Rethinking the design for palliative care : exploring the concept of multigenerational living in Durban.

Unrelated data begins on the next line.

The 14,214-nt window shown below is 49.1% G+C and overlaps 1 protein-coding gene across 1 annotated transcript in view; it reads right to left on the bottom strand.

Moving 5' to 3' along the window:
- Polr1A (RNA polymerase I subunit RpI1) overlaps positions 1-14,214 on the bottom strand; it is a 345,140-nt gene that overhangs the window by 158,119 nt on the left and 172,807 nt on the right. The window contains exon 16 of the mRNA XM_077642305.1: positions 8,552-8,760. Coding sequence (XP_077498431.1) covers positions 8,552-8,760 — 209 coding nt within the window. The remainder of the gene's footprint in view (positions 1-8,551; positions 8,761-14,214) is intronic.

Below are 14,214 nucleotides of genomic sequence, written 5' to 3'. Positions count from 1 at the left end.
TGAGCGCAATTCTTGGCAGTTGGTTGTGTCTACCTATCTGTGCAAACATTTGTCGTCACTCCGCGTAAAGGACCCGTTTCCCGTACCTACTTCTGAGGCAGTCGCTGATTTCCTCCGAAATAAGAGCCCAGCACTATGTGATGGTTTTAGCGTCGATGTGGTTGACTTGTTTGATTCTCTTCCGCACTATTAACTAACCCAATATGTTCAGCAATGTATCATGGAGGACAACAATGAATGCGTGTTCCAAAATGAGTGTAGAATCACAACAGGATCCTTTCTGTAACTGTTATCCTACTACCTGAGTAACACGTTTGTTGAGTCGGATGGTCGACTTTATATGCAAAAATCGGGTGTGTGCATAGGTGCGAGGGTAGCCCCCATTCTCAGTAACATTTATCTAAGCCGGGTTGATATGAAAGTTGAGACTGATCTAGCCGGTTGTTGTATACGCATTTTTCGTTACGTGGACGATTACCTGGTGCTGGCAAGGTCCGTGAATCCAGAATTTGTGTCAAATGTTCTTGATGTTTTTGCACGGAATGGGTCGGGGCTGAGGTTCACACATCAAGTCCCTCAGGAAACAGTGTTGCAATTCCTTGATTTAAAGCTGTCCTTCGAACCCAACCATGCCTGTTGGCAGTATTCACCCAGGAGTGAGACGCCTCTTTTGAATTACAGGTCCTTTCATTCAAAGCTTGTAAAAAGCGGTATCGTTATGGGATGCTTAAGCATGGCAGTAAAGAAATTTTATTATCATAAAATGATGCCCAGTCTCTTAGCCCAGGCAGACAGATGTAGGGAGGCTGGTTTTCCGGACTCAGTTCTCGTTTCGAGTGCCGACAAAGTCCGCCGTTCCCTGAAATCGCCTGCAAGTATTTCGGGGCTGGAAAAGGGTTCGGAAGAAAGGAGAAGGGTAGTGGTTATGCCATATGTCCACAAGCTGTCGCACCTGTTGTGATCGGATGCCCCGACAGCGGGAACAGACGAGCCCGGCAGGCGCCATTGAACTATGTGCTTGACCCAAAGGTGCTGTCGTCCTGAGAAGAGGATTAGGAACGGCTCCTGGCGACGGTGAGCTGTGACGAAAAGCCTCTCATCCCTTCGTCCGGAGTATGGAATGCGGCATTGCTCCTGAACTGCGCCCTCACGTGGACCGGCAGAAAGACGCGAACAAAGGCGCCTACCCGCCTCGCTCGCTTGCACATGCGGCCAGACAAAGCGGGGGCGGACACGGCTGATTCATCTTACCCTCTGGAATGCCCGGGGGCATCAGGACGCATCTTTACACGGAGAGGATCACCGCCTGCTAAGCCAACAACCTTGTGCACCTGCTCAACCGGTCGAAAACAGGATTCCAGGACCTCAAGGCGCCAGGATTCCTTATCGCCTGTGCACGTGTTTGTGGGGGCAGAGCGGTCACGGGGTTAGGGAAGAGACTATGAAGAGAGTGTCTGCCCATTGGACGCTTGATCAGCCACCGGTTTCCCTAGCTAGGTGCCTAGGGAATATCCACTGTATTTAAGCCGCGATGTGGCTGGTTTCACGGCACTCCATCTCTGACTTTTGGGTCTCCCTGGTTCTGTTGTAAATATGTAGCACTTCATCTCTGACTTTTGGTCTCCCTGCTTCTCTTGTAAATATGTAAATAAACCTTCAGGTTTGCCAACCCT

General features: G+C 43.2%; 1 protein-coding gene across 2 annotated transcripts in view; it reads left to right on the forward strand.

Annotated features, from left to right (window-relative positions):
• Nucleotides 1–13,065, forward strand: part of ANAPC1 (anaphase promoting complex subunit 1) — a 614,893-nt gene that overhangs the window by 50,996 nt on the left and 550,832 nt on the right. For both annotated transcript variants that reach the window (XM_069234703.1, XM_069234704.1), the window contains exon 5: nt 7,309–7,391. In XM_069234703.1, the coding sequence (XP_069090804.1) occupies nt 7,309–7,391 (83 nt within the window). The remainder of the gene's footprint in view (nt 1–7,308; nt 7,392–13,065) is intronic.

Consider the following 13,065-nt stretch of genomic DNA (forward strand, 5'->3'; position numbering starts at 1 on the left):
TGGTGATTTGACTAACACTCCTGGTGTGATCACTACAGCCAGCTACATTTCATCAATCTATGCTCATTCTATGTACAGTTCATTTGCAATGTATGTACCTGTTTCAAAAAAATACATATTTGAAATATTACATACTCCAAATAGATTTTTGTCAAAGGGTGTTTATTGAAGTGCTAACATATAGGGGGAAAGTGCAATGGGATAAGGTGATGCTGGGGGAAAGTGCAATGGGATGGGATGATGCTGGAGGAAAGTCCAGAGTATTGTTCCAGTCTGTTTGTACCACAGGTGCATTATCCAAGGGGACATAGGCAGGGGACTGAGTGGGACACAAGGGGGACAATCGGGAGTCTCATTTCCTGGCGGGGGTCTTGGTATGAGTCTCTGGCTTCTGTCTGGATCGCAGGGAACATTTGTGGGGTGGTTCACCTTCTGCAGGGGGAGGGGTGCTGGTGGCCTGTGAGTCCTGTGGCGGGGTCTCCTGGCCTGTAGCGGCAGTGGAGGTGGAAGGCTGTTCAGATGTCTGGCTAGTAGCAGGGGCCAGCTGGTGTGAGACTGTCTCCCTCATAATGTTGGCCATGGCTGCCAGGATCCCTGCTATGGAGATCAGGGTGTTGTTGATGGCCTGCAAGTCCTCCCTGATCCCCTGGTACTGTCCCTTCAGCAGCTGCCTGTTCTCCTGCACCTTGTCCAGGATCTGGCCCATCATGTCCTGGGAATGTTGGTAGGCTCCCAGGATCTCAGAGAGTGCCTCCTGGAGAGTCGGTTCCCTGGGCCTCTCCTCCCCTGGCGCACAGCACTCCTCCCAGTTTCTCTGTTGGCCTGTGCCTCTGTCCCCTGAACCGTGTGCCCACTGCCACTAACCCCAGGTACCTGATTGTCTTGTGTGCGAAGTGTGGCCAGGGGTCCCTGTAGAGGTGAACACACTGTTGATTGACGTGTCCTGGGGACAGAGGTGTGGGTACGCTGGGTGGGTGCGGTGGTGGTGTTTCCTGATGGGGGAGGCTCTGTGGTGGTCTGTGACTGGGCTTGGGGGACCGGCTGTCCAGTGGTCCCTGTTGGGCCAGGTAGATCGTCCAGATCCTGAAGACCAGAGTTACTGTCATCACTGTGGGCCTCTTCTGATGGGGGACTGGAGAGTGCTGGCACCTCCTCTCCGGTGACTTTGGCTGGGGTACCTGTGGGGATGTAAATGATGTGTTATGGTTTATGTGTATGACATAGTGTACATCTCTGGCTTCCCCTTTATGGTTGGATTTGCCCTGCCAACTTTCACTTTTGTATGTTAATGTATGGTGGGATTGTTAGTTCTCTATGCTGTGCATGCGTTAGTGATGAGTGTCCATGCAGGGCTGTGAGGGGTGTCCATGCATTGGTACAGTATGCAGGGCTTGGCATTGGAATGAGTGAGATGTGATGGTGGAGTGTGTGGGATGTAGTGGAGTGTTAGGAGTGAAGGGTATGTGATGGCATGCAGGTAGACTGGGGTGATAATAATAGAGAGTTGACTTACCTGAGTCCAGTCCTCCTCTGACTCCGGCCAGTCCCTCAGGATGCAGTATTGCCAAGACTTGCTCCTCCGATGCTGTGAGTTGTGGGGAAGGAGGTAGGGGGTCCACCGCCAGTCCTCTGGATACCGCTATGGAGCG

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“Architecture creates the places where human time takes place” (Harrison,2012) The process of death and dying is an aspect of our society that greatly influences our social context. That being said, the terminally ill are not often accommodated in the way that they need to be. The institutions that house the terminally ill tend to be too clinical in both the built environment and their processes. The terminally ill and their families need a chance to emotionally prepare themselves for the processes ahead of them. Even though the concepts around death and dying are often taboo, the design process should be sensitive while tackling palliative care. In the hope to ensure that the patients are exposed to nature, protection, sensory stimulation and a sense of sanctuary in a home-like environment which encourages social interaction. This dissertation proposes to focus on the physical environment of hospice care that facilitates the dying process, through the design of integrated living and palliative care. The objective is to reintroduce life within the architectural environment through the embodiment of movement, visual interest, meaning, memory, choice and integration. It focuses on ultimately understanding perception while focusing on the senses to induce a sense of wellness.